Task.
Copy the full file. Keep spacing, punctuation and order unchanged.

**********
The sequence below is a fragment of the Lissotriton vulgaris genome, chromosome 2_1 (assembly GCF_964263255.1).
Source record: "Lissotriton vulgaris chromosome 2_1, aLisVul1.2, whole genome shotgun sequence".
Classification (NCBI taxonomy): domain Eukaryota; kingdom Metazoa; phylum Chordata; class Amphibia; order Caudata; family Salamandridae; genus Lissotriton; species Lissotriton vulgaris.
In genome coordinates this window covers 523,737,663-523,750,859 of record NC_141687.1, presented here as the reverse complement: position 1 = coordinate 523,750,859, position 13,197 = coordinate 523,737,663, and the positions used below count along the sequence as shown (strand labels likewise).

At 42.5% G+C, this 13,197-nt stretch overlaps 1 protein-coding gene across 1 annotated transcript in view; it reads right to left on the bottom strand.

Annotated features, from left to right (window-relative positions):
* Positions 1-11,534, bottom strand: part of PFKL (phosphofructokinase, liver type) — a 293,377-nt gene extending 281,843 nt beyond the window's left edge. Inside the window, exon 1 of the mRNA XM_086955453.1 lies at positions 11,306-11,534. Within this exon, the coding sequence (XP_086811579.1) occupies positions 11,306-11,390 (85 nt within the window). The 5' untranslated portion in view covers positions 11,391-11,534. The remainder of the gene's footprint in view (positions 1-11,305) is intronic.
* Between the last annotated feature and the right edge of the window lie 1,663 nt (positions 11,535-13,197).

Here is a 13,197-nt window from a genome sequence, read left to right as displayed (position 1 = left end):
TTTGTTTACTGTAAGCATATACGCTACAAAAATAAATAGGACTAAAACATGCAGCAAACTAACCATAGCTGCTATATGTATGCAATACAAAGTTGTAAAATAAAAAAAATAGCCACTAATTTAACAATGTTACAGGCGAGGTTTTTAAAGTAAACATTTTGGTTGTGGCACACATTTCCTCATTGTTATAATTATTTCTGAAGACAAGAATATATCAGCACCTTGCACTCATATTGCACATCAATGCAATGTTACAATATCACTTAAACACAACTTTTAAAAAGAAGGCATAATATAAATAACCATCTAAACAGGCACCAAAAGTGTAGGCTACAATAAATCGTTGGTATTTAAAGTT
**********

The sequence below is a fragment of the Lissotriton vulgaris genome, chromosome 2_1 (assembly GCF_964263255.1).
Source record: "Lissotriton vulgaris chromosome 2_1, aLisVul1.2, whole genome shotgun sequence".
Classification (NCBI taxonomy): domain Eukaryota; kingdom Metazoa; phylum Chordata; class Amphibia; order Caudata; family Salamandridae; genus Lissotriton; species Lissotriton vulgaris.
In genome coordinates this window covers 523,737,663-523,750,859 of record NC_141687.1, presented here as the reverse complement: position 1 = coordinate 523,750,859, position 13,197 = coordinate 523,737,663, and the positions used below count along the sequence as shown (strand labels likewise).

At 42.5% G+C, this 13,197-nt stretch overlaps 1 protein-coding gene across 1 annotated transcript in view; it reads right to left on the bottom strand.

Annotated features, from left to right (window-relative positions):
* Positions 1-11,534, bottom strand: part of PFKL (phosphofructokinase, liver type) — a 293,377-nt gene extending 281,843 nt beyond the window's left edge. Inside the window, exon 1 of the mRNA XM_086955453.1 lies at positions 11,306-11,534. Within this exon, the coding sequence (XP_086811579.1) occupies positions 11,306-11,390 (85 nt within the window). The 5' untranslated portion in view covers positions 11,391-11,534. The remainder of the gene's footprint in view (positions 1-11,305) is intronic.
* Between the last annotated feature and the right edge of the window lie 1,663 nt (positions 11,535-13,197).

Here is a 13,197-nt window from a genome sequence, read left to right as displayed (position 1 = left end):
TTTGTTTACTGTAAGCATATACGCTACAAAAATAAATAGGACTAAAACATGCAGCAAACTAACCATAGCTGCTATATGTATGCAATACAAAGTTGTAAAATAAAAAAAATAGCCACTAATTTAACAATGTTACAGGCGAGGTTTTTAAAGTAAACATTTTGGTTGTGGCACACATTTCCTCATTGTTATAATTATTTCTGAAGACAAGAATATATCAGCACCTTGCACTCATATTGCACATCAATGCAATGTTACAATATCACTTAAACACAACTTTTAAAAAGAAGGCATAATATAAATAACCATCTAAACAGGCACCAAAAGTGTAGGCTACAATAAATCGTTGGTATTTAAAGTT